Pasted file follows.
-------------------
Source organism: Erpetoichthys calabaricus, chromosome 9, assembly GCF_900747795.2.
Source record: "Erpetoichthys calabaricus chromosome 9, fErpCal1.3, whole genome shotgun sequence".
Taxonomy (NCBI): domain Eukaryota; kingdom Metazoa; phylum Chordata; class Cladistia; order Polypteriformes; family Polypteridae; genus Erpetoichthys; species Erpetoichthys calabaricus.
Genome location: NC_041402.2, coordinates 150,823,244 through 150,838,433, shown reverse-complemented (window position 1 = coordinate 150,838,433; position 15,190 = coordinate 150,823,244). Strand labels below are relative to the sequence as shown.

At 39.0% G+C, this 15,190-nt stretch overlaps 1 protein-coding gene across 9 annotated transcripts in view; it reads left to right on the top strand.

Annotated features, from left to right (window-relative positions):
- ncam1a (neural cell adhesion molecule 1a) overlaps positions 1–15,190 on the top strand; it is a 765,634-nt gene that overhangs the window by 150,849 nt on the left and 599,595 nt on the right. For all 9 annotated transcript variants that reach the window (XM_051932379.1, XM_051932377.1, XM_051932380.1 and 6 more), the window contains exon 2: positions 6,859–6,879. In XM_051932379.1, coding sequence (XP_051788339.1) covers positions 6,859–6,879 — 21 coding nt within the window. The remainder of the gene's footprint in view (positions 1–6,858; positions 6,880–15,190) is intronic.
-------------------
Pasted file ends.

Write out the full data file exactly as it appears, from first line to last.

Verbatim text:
Source organism: Erpetoichthys calabaricus, chromosome 9, assembly GCF_900747795.2.
Source record: "Erpetoichthys calabaricus chromosome 9, fErpCal1.3, whole genome shotgun sequence".
Taxonomy (NCBI): domain Eukaryota; kingdom Metazoa; phylum Chordata; class Cladistia; order Polypteriformes; family Polypteridae; genus Erpetoichthys; species Erpetoichthys calabaricus.
Genome location: NC_041402.2, coordinates 150,823,244 through 150,838,433, shown reverse-complemented (window position 1 = coordinate 150,838,433; position 15,190 = coordinate 150,823,244). Strand labels below are relative to the sequence as shown.

At 39.0% G+C, this 15,190-nt stretch overlaps 1 protein-coding gene across 9 annotated transcripts in view; it reads left to right on the top strand.

Annotated features, from left to right (window-relative positions):
- ncam1a (neural cell adhesion molecule 1a) overlaps positions 1–15,190 on the top strand; it is a 765,634-nt gene that overhangs the window by 150,849 nt on the left and 599,595 nt on the right. For all 9 annotated transcript variants that reach the window (XM_051932379.1, XM_051932377.1, XM_051932380.1 and 6 more), the window contains exon 2: positions 6,859–6,879. In XM_051932379.1, coding sequence (XP_051788339.1) covers positions 6,859–6,879 — 21 coding nt within the window. The remainder of the gene's footprint in view (positions 1–6,858; positions 6,880–15,190) is intronic.